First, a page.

Some Los Alamos employees return to work

Some Los Alamos employees return to work

By Tony Lee Orr

GCN Staff

May 15—Managers are touring Los Alamos National Laboratory in New Mexico today to determine when employees can return to work in the wake of wildfires that have threatened the birthplace of the atomic bomb.

Officials said only workers engaged in startup operations could return to the site. For the moment, employees are being warned to stay away from the complex until called by management to come back to work, said Ki Tecumseh, an Energy Department spokesman.

Although Tecumseh said no lab structures have been damaged by the wildfire, at least one building housing the main office area, where about 65 employees work, suffered extensive smoke damage. In addition, the telephone system is on the verge of being overwhelmed by messages unretrieved for the 10 days the inferno has blazed, Tecumseh said.

Announcements on a call-in hotline and on Energy Department Web pages urge lab employees to check their messages and delete as many as possible.

So far, two movable trailers at the lab have been damaged by the wildfires, which have burned nearly 43,000 acres and 400 homes, forcing nearly 25,000 residents to evacuate, officials said. The city of Los Alamos remains evacuated, although residents of nearby White Rock have been allowed to return home, officials said. No deaths or injuries were reported.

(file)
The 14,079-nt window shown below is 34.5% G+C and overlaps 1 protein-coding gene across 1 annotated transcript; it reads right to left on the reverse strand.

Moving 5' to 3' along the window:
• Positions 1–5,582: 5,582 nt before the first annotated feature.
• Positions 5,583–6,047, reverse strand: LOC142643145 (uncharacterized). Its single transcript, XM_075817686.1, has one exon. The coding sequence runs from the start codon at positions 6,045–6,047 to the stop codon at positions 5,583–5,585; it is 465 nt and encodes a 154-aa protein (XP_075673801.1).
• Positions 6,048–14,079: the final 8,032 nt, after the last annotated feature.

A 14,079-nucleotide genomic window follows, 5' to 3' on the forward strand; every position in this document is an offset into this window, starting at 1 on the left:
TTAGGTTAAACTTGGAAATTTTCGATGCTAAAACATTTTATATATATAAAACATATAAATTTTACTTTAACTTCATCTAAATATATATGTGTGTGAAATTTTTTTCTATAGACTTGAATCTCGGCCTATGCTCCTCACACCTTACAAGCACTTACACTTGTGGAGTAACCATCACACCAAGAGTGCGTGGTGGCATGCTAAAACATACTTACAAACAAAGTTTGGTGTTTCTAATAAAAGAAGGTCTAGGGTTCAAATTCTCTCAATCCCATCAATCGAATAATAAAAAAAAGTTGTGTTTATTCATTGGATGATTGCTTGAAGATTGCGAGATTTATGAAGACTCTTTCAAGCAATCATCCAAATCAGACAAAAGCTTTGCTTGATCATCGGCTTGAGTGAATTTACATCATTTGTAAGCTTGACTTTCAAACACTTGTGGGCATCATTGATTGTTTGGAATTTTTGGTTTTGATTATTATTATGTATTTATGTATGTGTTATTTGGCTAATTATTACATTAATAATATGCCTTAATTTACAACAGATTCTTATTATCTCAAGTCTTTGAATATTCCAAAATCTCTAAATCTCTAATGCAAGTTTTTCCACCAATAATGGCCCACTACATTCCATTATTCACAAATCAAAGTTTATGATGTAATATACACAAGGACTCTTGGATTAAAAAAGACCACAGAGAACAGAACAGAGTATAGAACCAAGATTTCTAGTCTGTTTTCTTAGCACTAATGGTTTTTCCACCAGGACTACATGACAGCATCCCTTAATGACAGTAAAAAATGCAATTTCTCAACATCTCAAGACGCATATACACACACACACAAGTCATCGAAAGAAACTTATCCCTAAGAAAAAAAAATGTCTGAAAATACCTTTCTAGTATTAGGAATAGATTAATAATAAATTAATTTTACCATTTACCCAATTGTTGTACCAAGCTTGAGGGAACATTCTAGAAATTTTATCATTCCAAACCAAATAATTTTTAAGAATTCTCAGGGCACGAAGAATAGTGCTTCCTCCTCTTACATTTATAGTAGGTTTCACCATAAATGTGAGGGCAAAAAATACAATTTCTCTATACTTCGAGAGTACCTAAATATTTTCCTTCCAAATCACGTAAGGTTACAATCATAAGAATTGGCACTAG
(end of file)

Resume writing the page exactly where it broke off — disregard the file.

Paul Schumann, another spokesman, said the structure housing the world's third-fastest supercomputer, known as Blue Mountain, and others were unscathed by the blaze thanks to a robust design intended to withstand a direct hit from a large jetliner. Flames came within 300 yards of a plutonium storage facility and burned over a bunker housing explosives, he said last week. The temperature in the bunker remained steady, Schumann said.

The underground computers can be segregated from the rest of their building should it catch fire, Schumann said.

Today an investigation is expected to begin into why a brush burn was ordered in the area in spite of drought warnings and National Weather Service recommendations, officials said.

Bandelier National Monument Superintendent Roy Weaver, who acknowledged that he ordered the National Park Service to set a fire that escaped control, was suspended with pay last week, officials said. A report on the investigation has been promised by Thursday.

The burn went forward despite a severe drought warning issued months ago by the weather service, which said it faxed a warning to Bandelier National Monument shortly before the fire. The warning said winds and temperatures were about to rise and humidity at night would not be as high as normal, making conditions ideal for fire to spread.


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